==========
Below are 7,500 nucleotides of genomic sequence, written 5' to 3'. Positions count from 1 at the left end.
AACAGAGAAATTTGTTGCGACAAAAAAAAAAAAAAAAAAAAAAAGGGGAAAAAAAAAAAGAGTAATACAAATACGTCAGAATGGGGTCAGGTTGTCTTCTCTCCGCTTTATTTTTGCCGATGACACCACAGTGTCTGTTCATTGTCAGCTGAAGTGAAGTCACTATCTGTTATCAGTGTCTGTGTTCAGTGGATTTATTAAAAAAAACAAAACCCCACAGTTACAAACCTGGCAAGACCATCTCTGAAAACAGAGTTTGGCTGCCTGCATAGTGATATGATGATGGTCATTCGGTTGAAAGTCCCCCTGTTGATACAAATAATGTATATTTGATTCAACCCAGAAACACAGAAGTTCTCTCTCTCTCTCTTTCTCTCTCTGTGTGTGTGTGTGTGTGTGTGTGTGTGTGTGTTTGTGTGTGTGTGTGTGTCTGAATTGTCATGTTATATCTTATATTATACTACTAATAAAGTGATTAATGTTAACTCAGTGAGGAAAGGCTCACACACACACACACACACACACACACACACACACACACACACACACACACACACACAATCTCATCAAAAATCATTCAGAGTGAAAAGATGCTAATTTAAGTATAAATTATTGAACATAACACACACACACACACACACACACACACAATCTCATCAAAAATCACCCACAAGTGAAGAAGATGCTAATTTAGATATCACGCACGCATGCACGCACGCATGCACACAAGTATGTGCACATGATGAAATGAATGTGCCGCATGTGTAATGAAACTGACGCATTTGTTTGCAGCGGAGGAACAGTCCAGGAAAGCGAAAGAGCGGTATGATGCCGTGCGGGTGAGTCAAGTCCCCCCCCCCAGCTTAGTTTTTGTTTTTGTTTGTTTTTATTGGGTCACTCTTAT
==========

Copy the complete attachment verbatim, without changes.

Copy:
Below are 7,500 nucleotides of genomic sequence, written 5' to 3'. Positions count from 1 at the left end.
AACAGAGAAATTTGTTGCGACAAAAAAAAAAAAAAAAAAAAAAAGGGGAAAAAAAAAAAGAGTAATACAAATACGTCAGAATGGGGTCAGGTTGTCTTCTCTCCGCTTTATTTTTGCCGATGACACCACAGTGTCTGTTCATTGTCAGCTGAAGTGAAGTCACTATCTGTTATCAGTGTCTGTGTTCAGTGGATTTATTAAAAAAAACAAAACCCCACAGTTACAAACCTGGCAAGACCATCTCTGAAAACAGAGTTTGGCTGCCTGCATAGTGATATGATGATGGTCATTCGGTTGAAAGTCCCCCTGTTGATACAAATAATGTATATTTGATTCAACCCAGAAACACAGAAGTTCTCTCTCTCTCTCTTTCTCTCTCTGTGTGTGTGTGTGTGTGTGTGTGTGTGTGTGTTTGTGTGTGTGTGTGTGTCTGAATTGTCATGTTATATCTTATATTATACTACTAATAAAGTGATTAATGTTAACTCAGTGAGGAAAGGCTCACACACACACACACACACACACACACACACACACACACACACACACACACACACACAATCTCATCAAAAATCATTCAGAGTGAAAAGATGCTAATTTAAGTATAAATTATTGAACATAACACACACACACACACACACACACACACAATCTCATCAAAAATCACCCACAAGTGAAGAAGATGCTAATTTAGATATCACGCACGCATGCACGCACGCATGCACACAAGTATGTGCACATGATGAAATGAATGTGCCGCATGTGTAATGAAACTGACGCATTTGTTTGCAGCGGAGGAACAGTCCAGGAAAGCGAAAGAGCGGTATGATGCCGTGCGGGTGAGTCAAGTCCCCCCCCCCAGCTTAGTTTTTGTTTTTGTTTGTTTTTATTGGGTCACTCTTAT